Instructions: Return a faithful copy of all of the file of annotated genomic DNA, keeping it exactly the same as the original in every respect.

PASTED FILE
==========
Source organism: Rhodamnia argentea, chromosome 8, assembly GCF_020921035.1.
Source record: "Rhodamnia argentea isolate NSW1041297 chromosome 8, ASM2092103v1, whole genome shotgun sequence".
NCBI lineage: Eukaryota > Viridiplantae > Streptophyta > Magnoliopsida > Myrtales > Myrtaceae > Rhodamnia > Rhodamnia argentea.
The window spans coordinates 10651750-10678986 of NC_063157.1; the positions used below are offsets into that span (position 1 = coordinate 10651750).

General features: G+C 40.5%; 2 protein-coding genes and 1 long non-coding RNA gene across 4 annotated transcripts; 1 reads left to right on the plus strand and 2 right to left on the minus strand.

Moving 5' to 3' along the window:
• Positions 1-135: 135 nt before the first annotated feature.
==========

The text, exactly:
Source organism: Rhodamnia argentea, chromosome 8, assembly GCF_020921035.1.
Source record: "Rhodamnia argentea isolate NSW1041297 chromosome 8, ASM2092103v1, whole genome shotgun sequence".
NCBI lineage: Eukaryota > Viridiplantae > Streptophyta > Magnoliopsida > Myrtales > Myrtaceae > Rhodamnia > Rhodamnia argentea.
The window spans coordinates 10651750-10678986 of NC_063157.1; the positions used below are offsets into that span (position 1 = coordinate 10651750).

General features: G+C 40.5%; 2 protein-coding genes and 1 long non-coding RNA gene across 4 annotated transcripts; 1 reads left to right on the plus strand and 2 right to left on the minus strand.

Moving 5' to 3' along the window:
• Positions 1-135: 135 nt before the first annotated feature.